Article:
Last week a delegation from the Black Lives Matter movement joined with activist groups based in Rio de Janeiro for a series of events under the name “Julho Negro” or “Black
Cleveland Action a social justice organization dedicated to human rights advocacy needs locally & globally through community organizing and activism.
Founded in 2014 in response to the egregious killing of 12-year old Tamir Elijah Rice and other cases of state sanctioned and racialized violence in Cleveland, OH.
Rev. Middleton is actively engaged in social justice issues domestically and throughout the diaspora. Her advocacy work addresses systemic cultures of violence and racism against marginalized communities from Charleston, SC and Cleveland, OH to Hebron, Palestine and Sao Paulo, Brazil.
She founded and organized Cleveland Action, a bridge organization and resource in solidarity with the Black Lives Matter movement in response to the murder of 12-year old Tamir Rice. She is a preacher, poet, social critic and community organizer committed to actualizing the vision of a Beloved community. (Attention: Cleveland Action is now managed by a fiscal sponsor)
Rev. Middleton, a passionate preacher and keynote, has been invited to share this vision and message of faith, love and justice in diverse settings across the world including the World Council of Churches Forum on Peace and Justice in Trondheim, Norway; National Council of Churches; The Carter Center; Samuel DeWitt Proctor Conference; Ecumenical Advocacy Days; Churches Uniting in Christ; Coalition of Black Trade Unionists; and as a part of a United Nations delegation addressing U.S. drug policies and mass incarceration.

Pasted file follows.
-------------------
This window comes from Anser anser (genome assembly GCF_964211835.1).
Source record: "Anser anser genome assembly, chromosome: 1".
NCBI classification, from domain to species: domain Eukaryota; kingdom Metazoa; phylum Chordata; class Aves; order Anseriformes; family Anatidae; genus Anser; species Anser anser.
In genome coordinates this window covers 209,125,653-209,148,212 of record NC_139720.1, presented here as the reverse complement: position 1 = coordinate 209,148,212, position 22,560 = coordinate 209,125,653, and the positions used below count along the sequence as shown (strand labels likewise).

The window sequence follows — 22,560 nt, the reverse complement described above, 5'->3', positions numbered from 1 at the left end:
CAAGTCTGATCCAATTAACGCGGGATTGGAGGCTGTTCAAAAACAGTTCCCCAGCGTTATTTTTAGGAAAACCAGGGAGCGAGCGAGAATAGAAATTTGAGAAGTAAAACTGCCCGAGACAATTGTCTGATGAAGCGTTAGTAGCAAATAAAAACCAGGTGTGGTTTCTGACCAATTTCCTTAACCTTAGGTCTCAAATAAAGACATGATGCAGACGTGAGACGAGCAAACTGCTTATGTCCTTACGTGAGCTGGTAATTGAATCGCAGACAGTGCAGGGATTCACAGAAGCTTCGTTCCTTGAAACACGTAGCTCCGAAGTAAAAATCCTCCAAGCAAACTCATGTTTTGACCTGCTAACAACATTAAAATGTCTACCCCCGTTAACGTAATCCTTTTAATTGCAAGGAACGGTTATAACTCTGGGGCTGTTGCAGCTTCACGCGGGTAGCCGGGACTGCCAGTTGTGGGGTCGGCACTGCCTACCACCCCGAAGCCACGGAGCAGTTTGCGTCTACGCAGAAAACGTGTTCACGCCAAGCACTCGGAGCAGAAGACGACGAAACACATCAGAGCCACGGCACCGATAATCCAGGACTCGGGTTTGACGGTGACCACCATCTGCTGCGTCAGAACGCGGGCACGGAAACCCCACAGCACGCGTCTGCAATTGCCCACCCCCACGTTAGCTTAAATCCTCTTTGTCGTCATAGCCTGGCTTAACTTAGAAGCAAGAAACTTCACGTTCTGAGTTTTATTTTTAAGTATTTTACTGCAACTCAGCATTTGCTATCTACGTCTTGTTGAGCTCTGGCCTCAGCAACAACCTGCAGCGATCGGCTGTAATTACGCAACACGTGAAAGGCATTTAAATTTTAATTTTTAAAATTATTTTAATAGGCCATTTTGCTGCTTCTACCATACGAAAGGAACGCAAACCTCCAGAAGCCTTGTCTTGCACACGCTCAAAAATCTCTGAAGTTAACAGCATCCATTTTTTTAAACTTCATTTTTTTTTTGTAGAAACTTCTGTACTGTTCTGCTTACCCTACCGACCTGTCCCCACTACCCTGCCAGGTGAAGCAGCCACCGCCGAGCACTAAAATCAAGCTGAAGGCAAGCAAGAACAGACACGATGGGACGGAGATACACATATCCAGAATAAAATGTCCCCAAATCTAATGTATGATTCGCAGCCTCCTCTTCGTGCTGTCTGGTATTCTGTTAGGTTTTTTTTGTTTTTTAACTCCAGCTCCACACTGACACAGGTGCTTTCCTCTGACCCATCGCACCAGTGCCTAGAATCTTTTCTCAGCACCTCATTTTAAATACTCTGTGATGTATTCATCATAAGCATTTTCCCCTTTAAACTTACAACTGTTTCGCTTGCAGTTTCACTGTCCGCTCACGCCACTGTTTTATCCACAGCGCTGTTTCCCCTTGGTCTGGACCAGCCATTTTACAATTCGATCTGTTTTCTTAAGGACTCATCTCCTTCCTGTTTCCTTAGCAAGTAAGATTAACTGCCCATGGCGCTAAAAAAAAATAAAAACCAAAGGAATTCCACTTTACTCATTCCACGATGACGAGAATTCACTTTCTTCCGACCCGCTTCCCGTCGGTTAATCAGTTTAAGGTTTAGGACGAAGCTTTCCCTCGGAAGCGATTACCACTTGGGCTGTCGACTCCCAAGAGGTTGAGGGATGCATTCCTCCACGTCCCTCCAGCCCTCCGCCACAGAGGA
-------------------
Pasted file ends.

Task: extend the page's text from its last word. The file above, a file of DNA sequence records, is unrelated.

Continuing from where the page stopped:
mentor young adults and lead community in the struggle for social justice with deep compassion and clear resolve is to be commended. May all of us be inspired by her example.
Yahoo.com -An iconic moment in Olympic Games history is the 1968 image of Tommie Smith and John Carlos, the gold and bronze medalists in the 200-meter dash, raising their black-gloved
Waltrina Middleton, founder of Cleveland Action and an ordained United Church of Christ minister, appeared on Faithfully Podcast to discuss how forced narratives of forgiveness dominated media coverage of a racist
“We are tied together in the single garment of destiny, caught in an inescapable network of mutuality. And whatever affects one directly affects all indirectly…I can never be what I ought to be unless you are what you ought to be.”
Martin Luther King, Jr.
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